Fresh from the acclaimed Diamond Mine collaboration, the prolific Fifer pushes forward on his own...
Fresh from the acclaimed Diamond Mine collaboration, the prolific Fifer pushes forward on his own…
King Creosote, aka Kenny Anderson, had been beavering away at the DIY indie-folk coalface for the best part of two decades. He was the ringleader of Fife’s Fence Collective, the thriving artistic community which spawned a record label, a series of homespun festivals and provided a home for the likes of James Yorkston, Kid Canaveral and Withered Hand.
Anderson has over 40 albums to his name, many self-released, and his solo career – he would no doubt baulk at the word – is a blur of collaborations, side-projects and limited edition releases. Despite a short and ultimately ill-fated dalliance with Warner Brothers, for many Anderson only really appeared on the radar with Diamond Mine, the wonderful, Mercury-nominated album he made in 2011 with English electronic musician Jon Hopkins.
Working with Hopkins took Anderson out of his comfort zone, and the results were all the richer for it. From Scotland With Love demanded a similarly bold approach. Another collaboration, this time with director Virginia Heath, the album was conceived for a poetic film about Scotland, timed to coincide with the Commonwealth Games, using archive documentary footage from the early twentieth century. The music is far from incidental. In a film without narration or interviews, the songs dictated many of Heath’s visual choices and are tasked with much of the heavy lifting.
Two short, atmospheric instrumentals – “Crystal 8s” and “A Prairie Tale” – may stray into more obviously cinematic territory, but From Scotland With Love is an impressively unified, self-standing piece of work. With the themes of love, loss, war, emigration, work and play worn lightly, the project’s cinematic roots are revealed in other ways, the most obvious being that the warm, melancholic roll of Anderson’s music unfolds on a larger scale, as though to fit the dimensions of the cinema screen.
On “Something To Believe In”, the scene-setting accordion burr and Anderson’s tremulous falsetto open out into a stately, powerful air, and this tenderly anthemic quality holds for much of the record. “Miserable Strangers” and “Leaf Piece” are mini-symphonies, stitching together elegant string arrangements, surging dynamics and Anderson’s affecting Scottishisms into bewitchingly beautiful music.
There are nods here to Diamond Mine’s sparse, elegiac tone, as there are in the drifting “Crystal 8s” and “Pauper’s Dough”. The latter, a moving hymn to the dignity of the labouring classes, deploys some judicious recycling. Anderson lifts the chorus of “Harper’s Dough”, from his 2003 Domino debut Kenny And Beth’s Musakal Boat Rides, and builds a beautiful song around it, the chorus of voices swelling to a refrain which becomes a rallying cry: “You’ve got to rise above gutter you are inside.”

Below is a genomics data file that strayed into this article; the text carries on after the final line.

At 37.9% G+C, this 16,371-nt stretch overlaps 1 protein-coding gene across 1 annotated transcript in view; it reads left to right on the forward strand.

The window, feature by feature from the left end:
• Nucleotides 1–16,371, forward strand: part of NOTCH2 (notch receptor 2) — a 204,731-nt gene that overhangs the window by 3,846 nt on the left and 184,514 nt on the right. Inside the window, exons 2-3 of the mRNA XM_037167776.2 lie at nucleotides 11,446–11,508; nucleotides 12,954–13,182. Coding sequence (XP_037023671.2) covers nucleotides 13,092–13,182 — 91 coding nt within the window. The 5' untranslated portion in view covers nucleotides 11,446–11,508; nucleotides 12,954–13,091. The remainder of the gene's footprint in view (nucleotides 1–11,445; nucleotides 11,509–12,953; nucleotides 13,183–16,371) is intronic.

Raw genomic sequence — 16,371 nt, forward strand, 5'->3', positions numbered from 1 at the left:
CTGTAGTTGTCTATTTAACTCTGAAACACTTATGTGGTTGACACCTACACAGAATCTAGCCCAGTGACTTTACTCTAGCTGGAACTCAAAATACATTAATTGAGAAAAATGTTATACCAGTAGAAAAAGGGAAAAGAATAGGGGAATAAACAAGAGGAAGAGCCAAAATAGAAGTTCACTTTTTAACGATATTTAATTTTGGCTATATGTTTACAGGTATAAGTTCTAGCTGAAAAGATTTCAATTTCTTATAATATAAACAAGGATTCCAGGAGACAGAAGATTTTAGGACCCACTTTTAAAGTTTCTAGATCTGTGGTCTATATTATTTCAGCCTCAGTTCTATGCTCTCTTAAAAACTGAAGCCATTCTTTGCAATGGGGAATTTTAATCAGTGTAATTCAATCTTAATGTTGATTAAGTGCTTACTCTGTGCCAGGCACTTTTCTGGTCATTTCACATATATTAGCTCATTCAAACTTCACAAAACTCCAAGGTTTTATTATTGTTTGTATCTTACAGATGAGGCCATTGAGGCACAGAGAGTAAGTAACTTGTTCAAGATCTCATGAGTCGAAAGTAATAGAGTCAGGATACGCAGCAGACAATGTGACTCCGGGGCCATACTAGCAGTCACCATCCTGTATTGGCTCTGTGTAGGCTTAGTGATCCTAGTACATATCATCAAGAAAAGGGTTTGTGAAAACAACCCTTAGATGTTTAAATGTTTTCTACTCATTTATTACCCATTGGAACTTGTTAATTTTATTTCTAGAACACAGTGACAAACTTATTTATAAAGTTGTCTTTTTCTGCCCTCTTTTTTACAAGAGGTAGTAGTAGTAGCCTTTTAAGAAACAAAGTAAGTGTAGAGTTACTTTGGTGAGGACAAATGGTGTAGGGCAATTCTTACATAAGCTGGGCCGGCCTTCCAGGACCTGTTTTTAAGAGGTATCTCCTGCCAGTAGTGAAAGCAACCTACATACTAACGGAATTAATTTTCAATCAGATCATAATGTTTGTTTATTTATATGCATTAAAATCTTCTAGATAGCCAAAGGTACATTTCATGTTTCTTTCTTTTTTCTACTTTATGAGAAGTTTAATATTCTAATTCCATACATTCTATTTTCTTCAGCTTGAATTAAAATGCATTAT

This is not a top-down history, but instead an insight into everyday lives captured with wit and warmth. The nature of the project demands that Anderson writes from outside his own experience. Often the perspective is female, as on “One Floor Down”, a lonely tenement love story played out over a lush bossa nova, and the thrumming “Cargill”, where a fisherwomen frets over the safe return of the eponymous lover, gone to sea with “my heartstrings entangled in your net.” His tone is always empathetic but he refuses to over-sentimentalise. “Largs” is a frantic jazz-polka, all oompah, boom and bash, relaying the madness of a seaside town turned upside down by hordes of city escapees on their annual holiday spree. The meaty indie-rock of “For One Night Only” explores a similar theme, the need for release and, if required, find refuge in a drunken alter ego, in this case “Wayne”, who “is appearing for one night only”.
At the other end of the spectrum, “Bluebell, Cockleshell, 123” freeze-frames a scene of youthful innocence. Anderson takes a skipping rhyme, performed by young singers from Glasgow’s Beatroute Arts group, and introduces it to a crisp, acoustic strum. The two merge beautifully, a neat summation of everything the album achieves on a wider scale. From Scotland With Love successfully and movingly unites past and present, old and new, sight and sound. Another diamond.
Can you outline your working methods on this project?
It was a collaboration between film and music from the off. Virginia wanted the songs to be the narration and highlighted different themes she wanted to explore, and I basically had to get my imaginative brain into play and pen songs that I hoped she’d be able to find clips for. It was a giant leap, and even up to the wire I was seeing footage for the first time and trying to find something halfway appropriate. It was like game of table tennis between the film end and the music end.
Did it make new demands on you as a writer?
You always draw from your own experiences, but the film is a series of stories within stories, very much open to interpretation, so it allowed me to explore different characters. A lot of it was from the female point of view, which was a bit daunting.
Will you work again with Jon Hopkins?
Yes. We were going to start at the end of last year, but he’s very busy, he seems to be hopping around all over the place. We’re keen for it to be different from Diamond Mine, and Jon is keen to have more of his input from a song structure point of view. He wants to work on some soundscapes and send them my way, which will be interesting.
INTERVIEW: GRAEME THOMSON
Photo credit: Sean Dooley
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